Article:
The third and final entry in the From Dusk Till Dawn movie series follows the format laid down by many ‘third’ entries before it by being a prequel. Set way before the events of both the first and the second movies, The Hangman’s Daughter effectively serves as an origin story for Santanico Pandemonium.
For those who have seen the TV Series that would follow many years later, this is the film that links up the best with it. It fact you could almost see this is a prequel to the TV series rather than the original 1996 movie. You can read our review of the original film here, the sequel here, the first season of the TV series here, the second season here and the third season here.
Set in the early 1900s, the story surrounds several different characters who all end up at the Titty Twister Bar in Mexico (although it’s not called that yet). We have the outlaw/bandit, Madrid (Marco Leonardi) and his hostage/would be lover, Esmeralda (Ara Celi) as well as the rest of his gang. Then we have the missionaries/bible seller husband and wife team of Mary Newlie (Rebecca Gayheart) and John Newlie (Lennie Loftin). Author Ambrose Bierce (Michael Parks) who is on a mission to join Pancho Villa’s army, salesman Ezra Traylor (Orlando Jones) and closely behind them is the hangman (Temuera Morrison) who Madrid escaped from and who is also the father of Esmeralda.
The first half of the movie is all about set-up, showing how all these characters meet and end up together. It establishes that Madrid is an anti-hero that doesn’t like his reputation and the way would-be protege Catherine Reece (Jordana Spiro) sees him. Bierce is an old drunk with delusional plans and Mary and John aren’t the happily married couple you might think.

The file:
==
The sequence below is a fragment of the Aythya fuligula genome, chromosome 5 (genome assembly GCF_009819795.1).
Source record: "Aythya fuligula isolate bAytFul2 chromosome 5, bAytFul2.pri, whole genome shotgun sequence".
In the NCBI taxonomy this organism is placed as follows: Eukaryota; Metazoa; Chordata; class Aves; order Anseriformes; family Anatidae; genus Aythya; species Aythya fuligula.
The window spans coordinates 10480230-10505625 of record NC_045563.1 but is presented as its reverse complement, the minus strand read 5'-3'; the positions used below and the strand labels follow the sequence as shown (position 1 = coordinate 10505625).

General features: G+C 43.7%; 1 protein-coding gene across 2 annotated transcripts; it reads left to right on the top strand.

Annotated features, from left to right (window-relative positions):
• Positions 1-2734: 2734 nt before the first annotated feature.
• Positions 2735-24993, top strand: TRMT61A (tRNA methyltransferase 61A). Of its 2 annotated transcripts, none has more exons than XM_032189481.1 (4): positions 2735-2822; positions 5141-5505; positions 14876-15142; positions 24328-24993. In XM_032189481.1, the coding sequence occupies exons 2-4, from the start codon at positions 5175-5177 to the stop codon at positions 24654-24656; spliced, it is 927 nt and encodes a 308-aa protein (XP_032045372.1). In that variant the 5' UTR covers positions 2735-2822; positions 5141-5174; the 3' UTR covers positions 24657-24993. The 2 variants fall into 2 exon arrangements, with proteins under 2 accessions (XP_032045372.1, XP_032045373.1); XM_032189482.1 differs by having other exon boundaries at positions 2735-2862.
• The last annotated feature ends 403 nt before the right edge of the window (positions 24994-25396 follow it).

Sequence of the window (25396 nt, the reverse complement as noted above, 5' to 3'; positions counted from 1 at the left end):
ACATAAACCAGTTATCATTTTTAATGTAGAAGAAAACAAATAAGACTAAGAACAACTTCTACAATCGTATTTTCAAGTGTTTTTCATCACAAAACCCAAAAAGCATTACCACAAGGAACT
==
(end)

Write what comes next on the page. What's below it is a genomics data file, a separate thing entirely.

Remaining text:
Characters established, flaws begin to show as the acting quality varies and a few characters get quickly sidelined. Once the vampires attack it starts to feel overly familiar as it apes much of what the original did but in a much more tacky way. Whereas the original location felt like a real place, this feels and looks like a set.
Thankfully the film is aware enough to know that it doesn’t have much to give so doesn’t drag out the final third. Ultimately it all becomes clear that this is more about creating an origin story for one character only. Something that is a little head-scratching as although she commanded the screen, Santanico Pandemonium had a very minor role in the original and died just like any of the other vampires.
Is From Dusk Till Dawn 3: The Hangman’s Daughter any good? Yes and no. It’s a pointless prequel that doesn’t really do much or say anything. It’s entertaining in a kind of ‘fun but forget about it 2 hours later’ way. There’s enough gore, enough violence and enough silly vampire moments for most to get a kick out of it. Certainly better then the second film in the series.
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From Dusk Till Dawn 3: The Hangman's Daughter (1999)
- The Final Score - 6/106/10